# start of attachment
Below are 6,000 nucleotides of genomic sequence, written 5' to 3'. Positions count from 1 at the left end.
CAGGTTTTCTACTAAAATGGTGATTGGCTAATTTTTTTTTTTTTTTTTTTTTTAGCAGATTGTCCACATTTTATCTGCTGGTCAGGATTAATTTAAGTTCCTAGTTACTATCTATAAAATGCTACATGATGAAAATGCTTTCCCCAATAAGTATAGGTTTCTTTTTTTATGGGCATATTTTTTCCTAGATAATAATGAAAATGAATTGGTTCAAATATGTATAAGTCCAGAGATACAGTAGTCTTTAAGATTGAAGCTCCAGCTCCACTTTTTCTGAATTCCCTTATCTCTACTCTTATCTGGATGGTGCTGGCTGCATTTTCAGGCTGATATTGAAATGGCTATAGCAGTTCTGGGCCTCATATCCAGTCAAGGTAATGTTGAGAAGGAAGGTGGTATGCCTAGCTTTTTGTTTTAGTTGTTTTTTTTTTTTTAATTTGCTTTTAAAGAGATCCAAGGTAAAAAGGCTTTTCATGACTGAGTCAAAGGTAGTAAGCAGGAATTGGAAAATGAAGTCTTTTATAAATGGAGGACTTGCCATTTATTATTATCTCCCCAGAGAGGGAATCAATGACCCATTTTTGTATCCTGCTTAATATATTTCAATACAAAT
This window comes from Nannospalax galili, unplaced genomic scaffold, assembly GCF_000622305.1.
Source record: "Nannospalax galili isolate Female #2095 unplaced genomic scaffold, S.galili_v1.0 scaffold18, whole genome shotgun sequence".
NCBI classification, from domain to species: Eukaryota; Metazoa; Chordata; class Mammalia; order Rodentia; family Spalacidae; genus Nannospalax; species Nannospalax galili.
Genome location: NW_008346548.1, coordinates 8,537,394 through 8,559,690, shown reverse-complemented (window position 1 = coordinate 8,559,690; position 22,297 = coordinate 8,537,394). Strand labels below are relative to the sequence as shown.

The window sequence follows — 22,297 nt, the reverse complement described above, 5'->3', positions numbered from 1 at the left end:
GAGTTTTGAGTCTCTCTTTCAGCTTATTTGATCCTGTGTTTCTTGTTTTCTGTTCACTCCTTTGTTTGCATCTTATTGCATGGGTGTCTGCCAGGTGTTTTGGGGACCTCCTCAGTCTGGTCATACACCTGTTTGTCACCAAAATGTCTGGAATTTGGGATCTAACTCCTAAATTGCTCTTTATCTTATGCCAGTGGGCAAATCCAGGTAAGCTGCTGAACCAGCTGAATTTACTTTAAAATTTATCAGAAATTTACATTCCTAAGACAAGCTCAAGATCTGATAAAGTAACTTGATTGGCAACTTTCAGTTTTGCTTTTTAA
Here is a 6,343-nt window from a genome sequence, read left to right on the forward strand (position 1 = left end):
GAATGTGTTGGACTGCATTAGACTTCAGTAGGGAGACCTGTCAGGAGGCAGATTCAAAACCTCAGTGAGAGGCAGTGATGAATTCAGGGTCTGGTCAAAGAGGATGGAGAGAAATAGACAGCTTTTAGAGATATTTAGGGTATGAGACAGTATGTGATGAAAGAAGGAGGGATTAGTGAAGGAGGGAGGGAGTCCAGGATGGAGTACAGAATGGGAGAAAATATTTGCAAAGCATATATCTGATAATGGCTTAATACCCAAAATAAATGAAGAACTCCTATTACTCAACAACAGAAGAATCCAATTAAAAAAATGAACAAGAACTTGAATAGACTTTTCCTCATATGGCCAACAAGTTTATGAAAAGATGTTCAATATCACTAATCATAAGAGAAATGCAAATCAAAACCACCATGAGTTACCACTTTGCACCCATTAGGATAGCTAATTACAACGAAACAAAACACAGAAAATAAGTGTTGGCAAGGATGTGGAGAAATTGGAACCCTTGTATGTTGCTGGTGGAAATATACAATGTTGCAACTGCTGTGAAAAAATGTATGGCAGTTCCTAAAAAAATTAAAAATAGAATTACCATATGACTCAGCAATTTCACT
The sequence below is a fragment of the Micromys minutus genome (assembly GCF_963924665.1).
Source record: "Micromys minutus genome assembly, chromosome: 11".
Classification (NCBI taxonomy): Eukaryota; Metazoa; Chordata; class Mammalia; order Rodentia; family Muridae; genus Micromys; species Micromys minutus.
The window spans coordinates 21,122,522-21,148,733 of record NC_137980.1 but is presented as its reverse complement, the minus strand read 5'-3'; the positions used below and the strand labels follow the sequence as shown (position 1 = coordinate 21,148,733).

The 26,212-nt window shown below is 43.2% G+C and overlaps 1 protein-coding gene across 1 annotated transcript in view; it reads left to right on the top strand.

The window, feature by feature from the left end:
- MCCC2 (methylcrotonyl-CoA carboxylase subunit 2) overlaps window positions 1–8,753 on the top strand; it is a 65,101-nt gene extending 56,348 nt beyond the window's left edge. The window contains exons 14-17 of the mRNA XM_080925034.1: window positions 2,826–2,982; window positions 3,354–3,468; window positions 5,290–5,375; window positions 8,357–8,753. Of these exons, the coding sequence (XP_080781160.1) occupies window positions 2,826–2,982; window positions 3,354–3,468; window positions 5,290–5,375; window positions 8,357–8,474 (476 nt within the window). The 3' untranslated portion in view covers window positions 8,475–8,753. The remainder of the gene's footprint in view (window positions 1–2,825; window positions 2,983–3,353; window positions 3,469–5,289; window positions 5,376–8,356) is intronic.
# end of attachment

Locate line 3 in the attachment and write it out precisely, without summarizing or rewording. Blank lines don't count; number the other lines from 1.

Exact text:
This window comes from Nannospalax galili, unplaced genomic scaffold, assembly GCF_000622305.1.